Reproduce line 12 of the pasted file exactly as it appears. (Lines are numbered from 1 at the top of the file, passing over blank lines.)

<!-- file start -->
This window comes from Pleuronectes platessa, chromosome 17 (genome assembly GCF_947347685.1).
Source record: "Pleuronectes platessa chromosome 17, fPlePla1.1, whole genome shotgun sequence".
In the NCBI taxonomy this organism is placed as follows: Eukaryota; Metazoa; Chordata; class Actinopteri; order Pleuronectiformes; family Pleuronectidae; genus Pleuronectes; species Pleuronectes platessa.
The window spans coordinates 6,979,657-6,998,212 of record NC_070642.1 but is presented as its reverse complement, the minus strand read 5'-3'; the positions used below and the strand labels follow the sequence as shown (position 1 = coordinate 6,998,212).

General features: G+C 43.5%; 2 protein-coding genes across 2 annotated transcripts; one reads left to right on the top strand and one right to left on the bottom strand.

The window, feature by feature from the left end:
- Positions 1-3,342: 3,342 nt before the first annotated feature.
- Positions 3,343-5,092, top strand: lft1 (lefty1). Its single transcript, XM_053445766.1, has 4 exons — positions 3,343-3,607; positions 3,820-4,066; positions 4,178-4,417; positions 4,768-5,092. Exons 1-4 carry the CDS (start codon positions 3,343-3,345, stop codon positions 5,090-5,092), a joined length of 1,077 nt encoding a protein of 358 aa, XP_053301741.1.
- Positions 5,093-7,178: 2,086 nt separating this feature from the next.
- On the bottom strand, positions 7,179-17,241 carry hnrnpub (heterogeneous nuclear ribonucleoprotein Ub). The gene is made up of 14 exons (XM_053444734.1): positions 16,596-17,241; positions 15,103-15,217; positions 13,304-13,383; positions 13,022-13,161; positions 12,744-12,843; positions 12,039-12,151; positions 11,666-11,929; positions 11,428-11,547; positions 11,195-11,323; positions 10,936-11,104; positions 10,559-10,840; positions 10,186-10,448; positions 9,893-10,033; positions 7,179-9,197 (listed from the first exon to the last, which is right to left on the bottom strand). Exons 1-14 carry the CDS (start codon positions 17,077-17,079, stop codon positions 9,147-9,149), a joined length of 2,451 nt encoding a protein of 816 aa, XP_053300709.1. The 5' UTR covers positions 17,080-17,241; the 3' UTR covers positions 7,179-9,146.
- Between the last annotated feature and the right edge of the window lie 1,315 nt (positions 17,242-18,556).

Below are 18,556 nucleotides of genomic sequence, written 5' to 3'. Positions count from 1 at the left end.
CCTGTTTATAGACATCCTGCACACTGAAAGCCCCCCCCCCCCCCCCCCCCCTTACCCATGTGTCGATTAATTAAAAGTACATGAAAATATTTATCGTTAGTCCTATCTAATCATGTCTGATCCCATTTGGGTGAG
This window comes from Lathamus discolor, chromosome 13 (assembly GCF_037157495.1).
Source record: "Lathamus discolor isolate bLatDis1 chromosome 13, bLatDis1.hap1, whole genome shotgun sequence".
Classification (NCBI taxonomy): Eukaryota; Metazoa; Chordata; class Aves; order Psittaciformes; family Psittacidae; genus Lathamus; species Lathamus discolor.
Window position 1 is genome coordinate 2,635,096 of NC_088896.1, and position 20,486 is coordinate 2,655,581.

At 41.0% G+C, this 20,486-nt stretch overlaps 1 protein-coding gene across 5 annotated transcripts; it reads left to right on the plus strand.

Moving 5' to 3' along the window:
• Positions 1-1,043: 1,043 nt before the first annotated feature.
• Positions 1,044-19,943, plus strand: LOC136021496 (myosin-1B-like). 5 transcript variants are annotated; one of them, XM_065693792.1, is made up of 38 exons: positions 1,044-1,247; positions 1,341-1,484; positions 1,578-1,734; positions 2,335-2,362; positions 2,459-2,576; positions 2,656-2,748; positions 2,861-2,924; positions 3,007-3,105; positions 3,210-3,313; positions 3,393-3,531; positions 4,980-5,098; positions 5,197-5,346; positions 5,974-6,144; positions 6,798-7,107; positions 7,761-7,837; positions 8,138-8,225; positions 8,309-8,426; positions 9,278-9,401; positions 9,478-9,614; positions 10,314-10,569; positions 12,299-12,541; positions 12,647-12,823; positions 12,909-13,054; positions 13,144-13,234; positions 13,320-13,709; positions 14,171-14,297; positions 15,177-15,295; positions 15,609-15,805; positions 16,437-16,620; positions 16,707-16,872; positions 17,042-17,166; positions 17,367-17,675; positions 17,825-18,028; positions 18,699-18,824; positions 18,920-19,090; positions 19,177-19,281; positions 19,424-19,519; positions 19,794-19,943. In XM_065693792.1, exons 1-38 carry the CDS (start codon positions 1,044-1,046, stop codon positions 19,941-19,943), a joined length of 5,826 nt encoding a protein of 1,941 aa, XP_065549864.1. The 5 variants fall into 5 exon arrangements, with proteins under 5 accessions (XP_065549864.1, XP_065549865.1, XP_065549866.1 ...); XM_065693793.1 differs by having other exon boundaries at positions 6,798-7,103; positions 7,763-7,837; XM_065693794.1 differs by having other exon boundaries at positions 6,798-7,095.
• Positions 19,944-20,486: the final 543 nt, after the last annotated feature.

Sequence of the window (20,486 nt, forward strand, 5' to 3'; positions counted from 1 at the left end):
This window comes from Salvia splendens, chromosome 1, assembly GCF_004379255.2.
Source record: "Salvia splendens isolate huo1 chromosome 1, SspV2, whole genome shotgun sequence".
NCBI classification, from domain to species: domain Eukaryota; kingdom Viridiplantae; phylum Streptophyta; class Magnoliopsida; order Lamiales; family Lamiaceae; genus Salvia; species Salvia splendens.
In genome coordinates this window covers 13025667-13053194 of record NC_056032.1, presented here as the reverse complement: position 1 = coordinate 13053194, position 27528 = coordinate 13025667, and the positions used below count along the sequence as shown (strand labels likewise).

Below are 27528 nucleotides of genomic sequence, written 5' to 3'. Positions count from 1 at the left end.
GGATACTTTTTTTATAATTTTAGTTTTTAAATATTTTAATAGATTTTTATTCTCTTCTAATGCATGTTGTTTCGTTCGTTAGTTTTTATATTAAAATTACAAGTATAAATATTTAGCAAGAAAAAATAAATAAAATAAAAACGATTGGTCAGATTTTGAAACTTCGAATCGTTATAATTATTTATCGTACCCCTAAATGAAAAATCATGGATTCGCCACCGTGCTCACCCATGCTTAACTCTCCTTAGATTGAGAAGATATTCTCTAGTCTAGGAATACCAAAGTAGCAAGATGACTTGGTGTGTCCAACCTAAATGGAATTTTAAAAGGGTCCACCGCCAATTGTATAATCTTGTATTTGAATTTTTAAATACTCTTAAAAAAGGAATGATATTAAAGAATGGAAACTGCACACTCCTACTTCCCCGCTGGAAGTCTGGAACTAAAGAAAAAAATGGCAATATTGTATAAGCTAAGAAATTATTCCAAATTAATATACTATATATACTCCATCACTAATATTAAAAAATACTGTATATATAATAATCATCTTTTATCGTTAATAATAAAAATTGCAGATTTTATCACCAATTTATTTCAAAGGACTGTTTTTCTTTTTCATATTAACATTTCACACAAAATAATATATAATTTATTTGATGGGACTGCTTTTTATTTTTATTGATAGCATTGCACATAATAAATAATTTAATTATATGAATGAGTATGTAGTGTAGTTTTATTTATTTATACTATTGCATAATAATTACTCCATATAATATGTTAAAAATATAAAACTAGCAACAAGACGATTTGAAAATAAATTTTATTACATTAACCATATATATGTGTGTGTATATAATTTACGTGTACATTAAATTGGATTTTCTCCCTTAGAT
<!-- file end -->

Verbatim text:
Below are 18,556 nucleotides of genomic sequence, written 5' to 3'. Positions count from 1 at the left end.